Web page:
Athlon asked Big 12 experts to rank the best jobs in the league.
Is it easier to win at Texas or Oklahoma? How about Big 12 newcomers West Virginia and TCU?
Which program provides the most support? Which program has access to the best players? Which program has proven it can succeed at a high level over time? Which program has the most pressure to win?
These are all the questions head coaches must ask themselves when deciding to accept a job or not.
So Athlon Sports asked some respected Big 12 minds one question: Where would you want to coach if the slates (rosters, sanctions, etc.) were wiped clean and all 10 jobs were available?
The Voting Panel:
David Ubben, Fox Sports
Ralph Russo, AP
Jon Solomon, CBSSports
Chip Brown, HornsDigest.com
Pat Forde, Yahoo!
Dennis Dodd, CBSSports
Stewart Mandel, Fox Sports
Blair Kerkhoff, KC Star
George Schroeder, USA Today
Chris Level, RedRaiderSports.com
Bryan Fischer, NFL.com
Allen Kenney, BlatantHomerism.com
Tim Fitzgerald, GoPowerCat.com
Steven Lassan, Athlon Sports
Braden Gall, Athlon Sports/SiriusXM
Voting: A first-place vote was worth one point and a last-place vote was worth 10 points. The points are a great indicator of what tier your program is within the conference.
|Texas might be the best job in America as all 15 panelists voted UT as the best job in the Big 12. The resources are second to none in college football as is the in-state talent. Certainly, there is pressure to win but nowhere in the country are there more advantages to national success than Austin — which is also one of the best cities in the country as well.|
|Oklahoma got all 15 second-place votes and is largely considered on the same plane as the Longhorns. Being outside of the Lone Star State and in a less vibrant town are the only things that keep OU from the top spot. Facilities and fan support are among the nation's best and history suggests the Sooners rarely fail to compete at a high level. This program has no weaknesses.|
|The Pokes were voted the top second-tier program in the Big 12 behind Texas and Oklahoma. Oklahoma State has massive financial resources (one, at least) and recruits north Texas as if it's an in-state territory. The Cowboys got nine of the possible 15 third-place votes and was voted no lower than sixth. There is much to like about this program but it's clearly not on the same operating level as the two big boys in this league.|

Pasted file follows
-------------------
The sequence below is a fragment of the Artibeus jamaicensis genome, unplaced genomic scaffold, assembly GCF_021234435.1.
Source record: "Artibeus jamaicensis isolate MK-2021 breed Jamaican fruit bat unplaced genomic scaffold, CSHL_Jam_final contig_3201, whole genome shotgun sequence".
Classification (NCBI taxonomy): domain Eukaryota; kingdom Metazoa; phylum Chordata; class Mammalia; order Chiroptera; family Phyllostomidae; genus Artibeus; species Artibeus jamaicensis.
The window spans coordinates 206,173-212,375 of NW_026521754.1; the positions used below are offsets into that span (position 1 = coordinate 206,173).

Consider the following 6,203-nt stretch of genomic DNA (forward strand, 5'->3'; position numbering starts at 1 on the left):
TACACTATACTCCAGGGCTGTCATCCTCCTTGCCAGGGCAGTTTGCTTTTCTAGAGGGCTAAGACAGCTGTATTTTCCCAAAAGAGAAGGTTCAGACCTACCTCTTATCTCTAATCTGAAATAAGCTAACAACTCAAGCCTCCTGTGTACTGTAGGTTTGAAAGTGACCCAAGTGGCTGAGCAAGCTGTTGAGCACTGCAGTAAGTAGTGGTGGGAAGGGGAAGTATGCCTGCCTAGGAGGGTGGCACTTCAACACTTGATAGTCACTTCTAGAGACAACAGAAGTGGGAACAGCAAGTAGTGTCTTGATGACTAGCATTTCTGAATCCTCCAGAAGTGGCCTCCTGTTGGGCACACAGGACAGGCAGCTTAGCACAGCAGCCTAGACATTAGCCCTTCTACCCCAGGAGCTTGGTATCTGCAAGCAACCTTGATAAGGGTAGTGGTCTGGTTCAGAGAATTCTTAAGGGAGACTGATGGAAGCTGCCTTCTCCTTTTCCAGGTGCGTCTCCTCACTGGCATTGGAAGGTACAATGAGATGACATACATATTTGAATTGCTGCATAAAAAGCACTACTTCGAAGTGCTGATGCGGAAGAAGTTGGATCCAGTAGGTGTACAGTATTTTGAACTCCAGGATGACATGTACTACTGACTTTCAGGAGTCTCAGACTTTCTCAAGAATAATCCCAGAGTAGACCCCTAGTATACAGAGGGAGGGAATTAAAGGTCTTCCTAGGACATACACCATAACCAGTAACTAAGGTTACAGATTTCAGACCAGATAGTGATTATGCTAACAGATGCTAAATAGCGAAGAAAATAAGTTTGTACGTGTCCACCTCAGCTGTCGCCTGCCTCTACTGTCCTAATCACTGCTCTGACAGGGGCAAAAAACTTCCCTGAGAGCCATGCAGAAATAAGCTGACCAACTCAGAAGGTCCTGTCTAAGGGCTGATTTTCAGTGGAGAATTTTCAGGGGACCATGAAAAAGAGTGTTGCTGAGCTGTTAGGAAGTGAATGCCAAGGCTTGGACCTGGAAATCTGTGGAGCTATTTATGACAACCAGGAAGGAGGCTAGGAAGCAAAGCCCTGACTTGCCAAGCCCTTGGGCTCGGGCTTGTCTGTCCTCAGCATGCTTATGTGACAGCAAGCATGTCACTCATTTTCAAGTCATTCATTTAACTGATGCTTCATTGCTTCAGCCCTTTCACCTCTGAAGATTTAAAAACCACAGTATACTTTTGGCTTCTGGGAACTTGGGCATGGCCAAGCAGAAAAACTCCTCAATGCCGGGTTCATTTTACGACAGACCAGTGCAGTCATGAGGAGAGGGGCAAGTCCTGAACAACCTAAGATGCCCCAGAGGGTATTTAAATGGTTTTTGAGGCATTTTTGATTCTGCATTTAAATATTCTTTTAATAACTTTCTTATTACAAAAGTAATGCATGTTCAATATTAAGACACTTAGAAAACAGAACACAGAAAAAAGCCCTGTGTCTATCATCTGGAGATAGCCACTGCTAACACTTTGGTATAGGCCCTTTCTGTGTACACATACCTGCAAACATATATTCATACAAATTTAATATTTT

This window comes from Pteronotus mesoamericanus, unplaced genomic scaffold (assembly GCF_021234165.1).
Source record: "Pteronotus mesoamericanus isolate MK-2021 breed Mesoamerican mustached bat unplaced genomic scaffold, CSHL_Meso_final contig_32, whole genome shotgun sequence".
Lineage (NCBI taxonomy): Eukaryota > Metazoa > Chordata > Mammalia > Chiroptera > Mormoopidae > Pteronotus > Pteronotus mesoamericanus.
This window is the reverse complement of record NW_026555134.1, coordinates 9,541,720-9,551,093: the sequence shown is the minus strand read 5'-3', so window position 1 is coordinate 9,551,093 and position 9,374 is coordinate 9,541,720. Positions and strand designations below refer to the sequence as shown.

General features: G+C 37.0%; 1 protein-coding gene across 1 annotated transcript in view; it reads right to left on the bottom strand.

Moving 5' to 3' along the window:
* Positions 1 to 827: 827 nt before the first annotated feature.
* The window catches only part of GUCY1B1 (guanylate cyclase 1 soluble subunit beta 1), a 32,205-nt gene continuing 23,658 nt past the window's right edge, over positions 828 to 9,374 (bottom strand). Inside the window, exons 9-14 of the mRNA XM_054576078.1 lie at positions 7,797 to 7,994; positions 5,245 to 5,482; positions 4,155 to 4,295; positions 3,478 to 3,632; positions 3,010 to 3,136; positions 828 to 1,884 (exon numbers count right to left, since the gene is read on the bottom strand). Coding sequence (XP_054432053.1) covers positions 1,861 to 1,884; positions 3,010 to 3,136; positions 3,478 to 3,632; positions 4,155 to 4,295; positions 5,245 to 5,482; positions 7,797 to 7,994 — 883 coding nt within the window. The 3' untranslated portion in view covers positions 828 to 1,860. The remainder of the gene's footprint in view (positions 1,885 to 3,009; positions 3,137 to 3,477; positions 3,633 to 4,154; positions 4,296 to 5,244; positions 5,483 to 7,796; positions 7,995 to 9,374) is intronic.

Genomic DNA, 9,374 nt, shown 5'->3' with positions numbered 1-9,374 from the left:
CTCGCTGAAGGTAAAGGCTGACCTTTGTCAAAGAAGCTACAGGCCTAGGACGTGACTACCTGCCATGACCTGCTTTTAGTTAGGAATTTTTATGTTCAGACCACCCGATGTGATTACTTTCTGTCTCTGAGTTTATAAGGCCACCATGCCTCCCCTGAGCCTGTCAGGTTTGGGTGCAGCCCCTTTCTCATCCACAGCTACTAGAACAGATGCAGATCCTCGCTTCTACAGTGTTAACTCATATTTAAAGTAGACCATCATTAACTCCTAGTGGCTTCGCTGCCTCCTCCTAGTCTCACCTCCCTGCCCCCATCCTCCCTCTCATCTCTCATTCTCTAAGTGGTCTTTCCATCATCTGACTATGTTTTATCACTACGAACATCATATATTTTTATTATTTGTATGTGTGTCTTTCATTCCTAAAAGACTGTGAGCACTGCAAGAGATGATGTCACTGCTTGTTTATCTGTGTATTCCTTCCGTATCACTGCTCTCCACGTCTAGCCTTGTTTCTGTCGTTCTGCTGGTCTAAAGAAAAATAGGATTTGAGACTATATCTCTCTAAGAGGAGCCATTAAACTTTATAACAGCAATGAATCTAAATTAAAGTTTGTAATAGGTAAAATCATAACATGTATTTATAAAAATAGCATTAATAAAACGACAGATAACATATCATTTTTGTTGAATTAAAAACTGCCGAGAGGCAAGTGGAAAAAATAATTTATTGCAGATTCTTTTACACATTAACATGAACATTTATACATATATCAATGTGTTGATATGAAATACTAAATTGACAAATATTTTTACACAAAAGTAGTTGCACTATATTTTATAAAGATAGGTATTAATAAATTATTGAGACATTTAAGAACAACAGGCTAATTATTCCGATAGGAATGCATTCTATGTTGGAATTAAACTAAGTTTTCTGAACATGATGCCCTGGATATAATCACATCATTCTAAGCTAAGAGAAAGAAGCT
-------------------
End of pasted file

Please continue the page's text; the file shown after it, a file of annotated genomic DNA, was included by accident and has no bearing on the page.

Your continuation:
|By going from the Mountain West to the Big 12 by way of the Big East, few programs in the nation have elevated their stock as much as TCU. There are countless reasons why being in the Big 12 is better (namely, money and clout) and being in the Big 12 has allowed for natural advantages — like in-state recruiting talent, for example — to flourish on a bigger stage. The stadium won't ever be elite or seat 100,000, but there is a lot of upward mobility for the Horned Frogs. TCU got four third-place votes.|
|Much like TCU, Baylor has elevated its stock by building a fantastic new stadium and state-of-the-art facilities. These are tangible ways to improve a coaching job long-term and few in the country have seen a bigger boost in the last half-decade than the Bears. And also like TCU, it's allowed Baylor to take advantage of a rich in-state recruiting base better than ever before. Baylor got two third-place votes and five fourth-place nods.|
|If Morgantown was located closer to the Big 12 fray, it would probably be the fourth-best job in the league. It has a much longer history of success and much better fan support historically than both Baylor and TCU. However, it's an extreme outpost even within a league full of outposts. The facilities also are in desperate need of upgrading, but the stadium is impossible to play in due in large part to great fans. This is an underrated job — if you can get there.|
|Both Spike Dykes and Mike Leach proved that you can win consistently in Lubbock. But it takes a special breed to be successful out on the West Texas plains. Texas is loaded with athletes but it's tougher to get players to Lubbock than other Lone Star State Big 12 locales. The stadium and fan support continue to grow and have been solidly consistent over the last two decades. Yet, there's a reason Tech has won just two conference titles since 1955 — and one was a 6-6 campaign that featured a five-way tie.|
|The last of the "quality" jobs in the Big 12 can be very deceiving. Kansas State is an extremely difficult place to win but Bill Snyder has covered up a lot of warts. In-state recruiting is highly questionable unless you are targeting JUCOs. The campus isn't bad and the stadium isn't small but it hardly compares to the bigger venues in college football. The facilities are solid as well but not elite. No coach since Pappy Waldorf has posted a winning record at KSU — except Snyder. And many of those tenures were extremely ugly.|
|Of course Iowa State and Kansas tied for the worst job in the Big 12. Iowa State has better fan support and a better home atmosphere and comparable facilities. However, Lawrence is easier to recruit to and might be slightly easier to win at — both Glen Mason and Mark Mangino were competitive. The Cyclones got six 10th-place votes while the Jayhawks got nine. However, Kansas got a seventh- and eighth-place vote (the best for either school), which made up the difference and led to a dead heat in voting.|
|SEE: Iowa State.|
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